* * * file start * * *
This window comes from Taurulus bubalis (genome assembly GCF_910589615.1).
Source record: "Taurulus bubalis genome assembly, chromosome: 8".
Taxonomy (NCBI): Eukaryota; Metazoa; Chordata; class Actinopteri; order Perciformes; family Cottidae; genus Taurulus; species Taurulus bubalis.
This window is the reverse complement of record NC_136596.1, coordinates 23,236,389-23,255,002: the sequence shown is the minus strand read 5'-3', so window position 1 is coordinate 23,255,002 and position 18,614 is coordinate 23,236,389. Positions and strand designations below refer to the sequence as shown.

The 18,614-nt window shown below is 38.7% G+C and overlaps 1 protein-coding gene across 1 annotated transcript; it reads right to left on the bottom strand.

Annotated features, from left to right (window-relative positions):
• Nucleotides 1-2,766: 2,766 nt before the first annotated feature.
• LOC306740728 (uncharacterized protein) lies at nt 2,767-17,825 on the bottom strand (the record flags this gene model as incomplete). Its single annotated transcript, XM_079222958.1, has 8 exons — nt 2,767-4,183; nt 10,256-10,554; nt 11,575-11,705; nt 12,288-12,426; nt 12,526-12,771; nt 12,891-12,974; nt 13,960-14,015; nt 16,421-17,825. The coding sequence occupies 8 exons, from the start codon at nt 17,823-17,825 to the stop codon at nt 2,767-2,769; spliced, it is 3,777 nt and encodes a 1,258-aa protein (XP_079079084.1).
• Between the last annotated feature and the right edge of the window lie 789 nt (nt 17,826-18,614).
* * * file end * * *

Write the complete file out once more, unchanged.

This window comes from Taurulus bubalis (genome assembly GCF_910589615.1).
Source record: "Taurulus bubalis genome assembly, chromosome: 8".
Taxonomy (NCBI): Eukaryota; Metazoa; Chordata; class Actinopteri; order Perciformes; family Cottidae; genus Taurulus; species Taurulus bubalis.
This window is the reverse complement of record NC_136596.1, coordinates 23,236,389-23,255,002: the sequence shown is the minus strand read 5'-3', so window position 1 is coordinate 23,255,002 and position 18,614 is coordinate 23,236,389. Positions and strand designations below refer to the sequence as shown.

The 18,614-nt window shown below is 38.7% G+C and overlaps 1 protein-coding gene across 1 annotated transcript; it reads right to left on the bottom strand.

Annotated features, from left to right (window-relative positions):
• Nucleotides 1-2,766: 2,766 nt before the first annotated feature.
• LOC306740728 (uncharacterized protein) lies at nt 2,767-17,825 on the bottom strand (the record flags this gene model as incomplete). Its single annotated transcript, XM_079222958.1, has 8 exons — nt 2,767-4,183; nt 10,256-10,554; nt 11,575-11,705; nt 12,288-12,426; nt 12,526-12,771; nt 12,891-12,974; nt 13,960-14,015; nt 16,421-17,825. The coding sequence occupies 8 exons, from the start codon at nt 17,823-17,825 to the stop codon at nt 2,767-2,769; spliced, it is 3,777 nt and encodes a 1,258-aa protein (XP_079079084.1).
• Between the last annotated feature and the right edge of the window lie 789 nt (nt 17,826-18,614).